I expect it to be F-U-N!!! I am looking forward to chance encounter and collaboration with artists that have never connected with, and some wonderful folks I know. I am looking forward to taking some risks, trying things I have never done before in my own work, riffing off others, making new jokes and stories, and making making making for a non-stop week!
At best, collaborations get you of your box and can turn your thinking inside out. It is amazing to see the dynamo that hums when all the minds and bodies come together, producing work that it fresh and new to the world. I love to see the connections between people, even if it is not myself, deep in work together, tracking down the part, pieces, and processes they need. The energy is infectious.
I have met some lovely people. People who think and work differently than myself. People who say, let’s go for a walk and then work… that it is a refreshing and sustaining way to start the day. I have created some meaningful relationships with people I met, keeping a conversation going over email. Just remembering that EMMA is going on is nourishing. I haven’t been able to attend the past two collaborations, but I thought about everyone when it was going on. About all the ideas and work being made and the energy of the site. One of my favorite memories was the morning of clean up. When everyone was tired and pitched in to leave the site as beautiful as we found it. Jumping in trash bins to stomp them down, riding with Gordon to the dumpster and being so excited about the history of the site. He took me on a ride around the property. Everyone was working hard and getting dirty, so happy and exhausted. The connection is part about hard work, part about the time shared, and all about the relationships and conversations.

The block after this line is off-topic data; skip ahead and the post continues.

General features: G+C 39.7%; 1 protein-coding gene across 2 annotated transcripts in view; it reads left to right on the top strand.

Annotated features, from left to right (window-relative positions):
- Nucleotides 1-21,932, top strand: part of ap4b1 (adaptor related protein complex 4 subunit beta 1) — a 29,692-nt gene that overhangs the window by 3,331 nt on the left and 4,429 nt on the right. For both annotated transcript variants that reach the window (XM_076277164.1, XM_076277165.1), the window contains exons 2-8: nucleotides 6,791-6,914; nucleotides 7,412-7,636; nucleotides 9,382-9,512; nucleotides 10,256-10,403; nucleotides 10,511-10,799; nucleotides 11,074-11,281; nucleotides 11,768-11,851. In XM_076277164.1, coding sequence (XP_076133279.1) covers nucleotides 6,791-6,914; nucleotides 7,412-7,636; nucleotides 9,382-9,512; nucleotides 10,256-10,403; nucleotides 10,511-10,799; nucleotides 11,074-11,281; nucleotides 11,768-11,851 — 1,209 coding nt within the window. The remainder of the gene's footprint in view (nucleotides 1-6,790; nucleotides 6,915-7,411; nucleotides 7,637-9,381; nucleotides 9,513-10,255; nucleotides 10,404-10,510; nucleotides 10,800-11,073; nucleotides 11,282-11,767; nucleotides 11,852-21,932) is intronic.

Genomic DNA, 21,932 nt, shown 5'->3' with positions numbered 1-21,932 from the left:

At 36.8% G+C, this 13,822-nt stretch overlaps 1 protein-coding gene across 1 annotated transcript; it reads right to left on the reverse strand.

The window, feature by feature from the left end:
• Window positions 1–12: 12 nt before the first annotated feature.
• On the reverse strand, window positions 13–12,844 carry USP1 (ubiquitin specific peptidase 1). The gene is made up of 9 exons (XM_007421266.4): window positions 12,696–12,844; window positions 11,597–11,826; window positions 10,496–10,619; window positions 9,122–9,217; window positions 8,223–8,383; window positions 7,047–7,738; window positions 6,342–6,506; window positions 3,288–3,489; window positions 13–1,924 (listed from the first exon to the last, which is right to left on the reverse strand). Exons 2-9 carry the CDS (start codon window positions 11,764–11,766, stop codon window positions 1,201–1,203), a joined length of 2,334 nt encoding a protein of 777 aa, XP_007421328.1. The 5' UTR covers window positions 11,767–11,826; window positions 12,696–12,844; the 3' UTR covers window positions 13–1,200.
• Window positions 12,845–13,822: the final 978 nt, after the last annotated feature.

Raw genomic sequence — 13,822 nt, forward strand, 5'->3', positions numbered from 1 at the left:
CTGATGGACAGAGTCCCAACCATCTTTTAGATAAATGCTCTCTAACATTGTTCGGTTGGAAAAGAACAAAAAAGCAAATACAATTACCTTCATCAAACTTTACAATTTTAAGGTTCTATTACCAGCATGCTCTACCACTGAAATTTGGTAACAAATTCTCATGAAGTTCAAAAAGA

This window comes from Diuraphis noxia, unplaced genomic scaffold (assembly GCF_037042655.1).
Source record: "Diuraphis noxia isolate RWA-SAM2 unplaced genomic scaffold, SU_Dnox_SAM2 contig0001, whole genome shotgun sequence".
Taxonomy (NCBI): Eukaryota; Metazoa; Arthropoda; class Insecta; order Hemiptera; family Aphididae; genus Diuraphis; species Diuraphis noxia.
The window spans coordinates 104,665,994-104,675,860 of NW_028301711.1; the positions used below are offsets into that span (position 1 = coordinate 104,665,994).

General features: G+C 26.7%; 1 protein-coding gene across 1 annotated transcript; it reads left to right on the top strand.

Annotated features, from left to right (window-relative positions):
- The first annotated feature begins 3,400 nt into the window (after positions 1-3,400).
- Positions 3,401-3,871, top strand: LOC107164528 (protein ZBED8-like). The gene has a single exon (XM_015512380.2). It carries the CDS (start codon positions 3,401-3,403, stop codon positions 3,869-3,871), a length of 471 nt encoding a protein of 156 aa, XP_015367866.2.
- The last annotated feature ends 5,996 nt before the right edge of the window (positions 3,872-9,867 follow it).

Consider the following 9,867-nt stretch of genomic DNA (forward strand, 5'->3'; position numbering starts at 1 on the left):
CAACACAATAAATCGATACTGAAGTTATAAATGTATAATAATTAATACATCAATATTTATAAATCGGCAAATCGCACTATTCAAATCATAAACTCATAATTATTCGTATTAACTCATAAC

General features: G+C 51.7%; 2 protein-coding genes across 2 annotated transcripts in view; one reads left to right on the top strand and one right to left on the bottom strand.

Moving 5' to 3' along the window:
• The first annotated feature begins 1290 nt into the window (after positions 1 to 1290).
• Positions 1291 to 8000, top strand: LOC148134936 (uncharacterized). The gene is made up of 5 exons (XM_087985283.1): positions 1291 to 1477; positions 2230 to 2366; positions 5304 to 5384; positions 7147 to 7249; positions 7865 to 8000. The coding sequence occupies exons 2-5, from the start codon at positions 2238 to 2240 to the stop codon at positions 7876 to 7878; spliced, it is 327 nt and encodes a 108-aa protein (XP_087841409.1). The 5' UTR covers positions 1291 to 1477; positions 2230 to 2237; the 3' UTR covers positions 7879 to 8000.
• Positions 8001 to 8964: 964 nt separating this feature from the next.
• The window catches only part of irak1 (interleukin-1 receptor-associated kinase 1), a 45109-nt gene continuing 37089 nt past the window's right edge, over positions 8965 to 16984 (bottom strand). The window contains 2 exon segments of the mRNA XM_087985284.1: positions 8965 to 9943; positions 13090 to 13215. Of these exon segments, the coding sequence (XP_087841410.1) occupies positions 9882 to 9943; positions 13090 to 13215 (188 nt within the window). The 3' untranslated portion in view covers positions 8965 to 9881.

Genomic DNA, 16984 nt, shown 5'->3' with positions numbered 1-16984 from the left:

I have learned to let go… that while work is precious, risk is more important. Both letting go of a piece I started to let someone else work on it and also taking my turn on something that someone else has started. Not to be intimidated by this, to work directly, to remember that we are all problem solvers. I have learned to just ask questions… about a technique that is unfamiliar to me, about what someone is up to, and to set aside my critical mind on some problems and start it up on others.
Sylvie Rosenthal is a woodworker and sculptor. Over the last 10 years she has gained recognition for her intricate and detail-oriented furniture and sculpture, contraptions and art objects, that are infused with humor and steeped in the impossible.
From snakes swallowing teapots to kinetic birds; from stacking chests to store hopes; to animals seamlessly blended with architectural spaces, the wood and steel creations are shown nationally at both museums and galleries. She designs and builds, and reinvents technique through a combination of experimentation and material knowledge.